HIV AIDS Stigma and education

How to Cope with Stigma

How to Cope with the AIDS Stigma

There is no simple answer for how to deal with the stigma surrounding HIV and AIDS.
  • Ask your doctor about local HIV/AIDS support groups. Or, ask to be referred to a psychologist, psychiatrist or clinical social worker. (Currently we do have a local support group that can offer you help and support with many issues.)
  • Find a hotline by looking in the yellow pages or online. Some search terms to look for include “AIDS, HIV Educational Referral and Support Services” or “Social Service Organizations.” Ask for practical advice or emotional support and these services can also refer you to local HIV/AIDS self-help organizations.

Commit to tackling the stigma and discrimination faced by people living with HIV
People living with HIV in the USA continue to face stigma and experience HIV-related discrimination. HIV discrimination is seen in all
aspects of an individual’s life – from employers, local community members, police and worryingly the health and social care system. US research
has shown that one in five people living with HIVhave experienced verbal harassment or threats.
A third reported having their HIV status disclosed without consent and one in five reported being treated differently by general practitioners.
Tackling stigma is vital to improving the lives of people living with HIV and is integral to tackling HIV.

  • There is a cyclical relationship between stigma and HIV; people who experience stigma and discrimination are marginalised and made more vulnerable to HIV, while those living with HIV are more vulnerable to experiencing stigma and discrimination.
  • Myths and misinformation increase the stigma and discrimination surrounding HIV and AIDS.
  • Roughly one in eight people living with HIV is being denied health services because of stigma and discrimination.
  • Adopting a human rights approach to HIV and AIDS is in the best interests of public health and is key to eradicating stigma and discrimination

HIV-related stigma and discrimination refers to prejudice, negative attitudes and abuse directed at people living with HIV and AIDS. In 35% of countries with available data, over 50% of people report having discriminatory attitudes towards people living with HIV. Stigma and discrimination also makes people vulnerable to HIV. Those most at risk to HIV (key affected populations) continue to face stigma and discrimination based on their actual or perceived health status, race, socioeconomic status, age, sex, sexual orientation or gender identity or other grounds. Stigma and discrimination manifests itself in many ways. Discrimination and other human rights violations may occur in healthcare settings, barring people from accessing health services or enjoying quality health care. Some people living with HIV and other key affected populations are shunned by family, peers and the wider community, while others face poor treatment in educational and work settings, erosion of their rights, and psychological damage. These all limit access to HIV testing, treatment and other HIV services.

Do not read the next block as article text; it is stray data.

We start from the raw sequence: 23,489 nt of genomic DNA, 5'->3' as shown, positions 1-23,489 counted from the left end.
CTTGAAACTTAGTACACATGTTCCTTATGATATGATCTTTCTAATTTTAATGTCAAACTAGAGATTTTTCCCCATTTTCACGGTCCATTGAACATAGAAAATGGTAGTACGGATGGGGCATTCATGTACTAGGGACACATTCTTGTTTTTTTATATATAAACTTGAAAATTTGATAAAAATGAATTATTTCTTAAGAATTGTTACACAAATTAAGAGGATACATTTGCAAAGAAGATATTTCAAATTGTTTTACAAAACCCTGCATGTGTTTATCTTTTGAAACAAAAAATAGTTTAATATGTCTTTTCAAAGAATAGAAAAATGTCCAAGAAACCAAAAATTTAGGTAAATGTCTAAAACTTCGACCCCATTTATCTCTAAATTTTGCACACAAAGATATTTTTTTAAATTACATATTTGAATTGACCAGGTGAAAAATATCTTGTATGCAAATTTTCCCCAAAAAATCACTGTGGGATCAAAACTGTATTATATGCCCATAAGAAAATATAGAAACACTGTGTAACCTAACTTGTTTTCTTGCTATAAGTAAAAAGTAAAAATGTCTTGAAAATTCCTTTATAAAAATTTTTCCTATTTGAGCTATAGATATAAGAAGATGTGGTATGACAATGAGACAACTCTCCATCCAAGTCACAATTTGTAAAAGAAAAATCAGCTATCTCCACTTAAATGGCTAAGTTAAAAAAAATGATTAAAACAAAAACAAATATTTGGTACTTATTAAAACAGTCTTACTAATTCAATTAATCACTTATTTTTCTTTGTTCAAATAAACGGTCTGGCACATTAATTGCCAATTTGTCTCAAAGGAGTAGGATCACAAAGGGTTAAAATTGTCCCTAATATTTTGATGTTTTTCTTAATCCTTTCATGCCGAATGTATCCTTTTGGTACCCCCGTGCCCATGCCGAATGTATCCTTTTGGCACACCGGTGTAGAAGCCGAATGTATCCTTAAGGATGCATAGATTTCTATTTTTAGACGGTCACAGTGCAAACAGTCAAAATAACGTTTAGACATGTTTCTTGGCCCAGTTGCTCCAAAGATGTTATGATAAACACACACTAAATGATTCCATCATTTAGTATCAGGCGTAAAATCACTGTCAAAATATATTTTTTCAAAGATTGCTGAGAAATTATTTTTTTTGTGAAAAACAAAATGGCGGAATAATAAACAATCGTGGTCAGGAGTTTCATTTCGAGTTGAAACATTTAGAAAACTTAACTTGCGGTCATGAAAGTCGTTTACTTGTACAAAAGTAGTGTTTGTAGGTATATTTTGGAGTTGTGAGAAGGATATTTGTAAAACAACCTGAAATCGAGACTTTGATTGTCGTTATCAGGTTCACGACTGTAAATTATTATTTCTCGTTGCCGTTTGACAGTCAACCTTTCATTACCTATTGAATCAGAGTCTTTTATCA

The People Living with HIV Stigma Index documents the experiences of people living with HIV. As of 2015, more than 70 countries were using the HIV Stigma Index, more than 1,400 people living with HIV had been trained as interviewers, and over 70,000 people with HIV have been interviewed. Findings from 50 countries, indicate that roughly one in every eight people living with HIV is being denied health services because of stigma and discrimination.

Source: https://www.avert.org/professionals/hiv-social-issues/stigma-discrimination 

How is HIV stigma harmful?

Stigma and discrimination add barriers which weaken the ability of people and communities to protect themselves from HIV and to stay healthy if they are living with HIV.

To persons living with HIV. Fear of stigma, discrimination and potential violence, may keep people from disclosing their status to family, friends and sexual partners. This can increase isolation and undermine their ability to access and adhere to treatment, and undermine prevention efforts such as using condoms and not sharing drug equipment. Enacted stigma can result in losing housing and jobs, being ostracized by family, and being treated badly in healthcare facilities, among other effects.

To vulnerable populations. The way people experience stigma varies across countries and communities. Stigma discourages people from seeking information and programs, for fear it will make others think they have HIV, are promiscuous or unfaithful, or are members of populations associated with HIV, like people who inject drugs, sex workers and gay men. It can make people less likely to get tested for HIV, use condoms, ask their partners about their status, use clean needles and injection equipment, or access biomedical prevention options such as male circumcision and pre-exposure prophylaxis (PrEP).

How do people cope with stigma?

Several factors help individuals cope with HIV-related stigma, and respond to feelings of worthlessness, depression, and anger associated with their diagnosis. Many people learn to manage or cope with stigma quite well and have very positive relationships not impacted greatly by stigma, especially if they have supportive family and friends.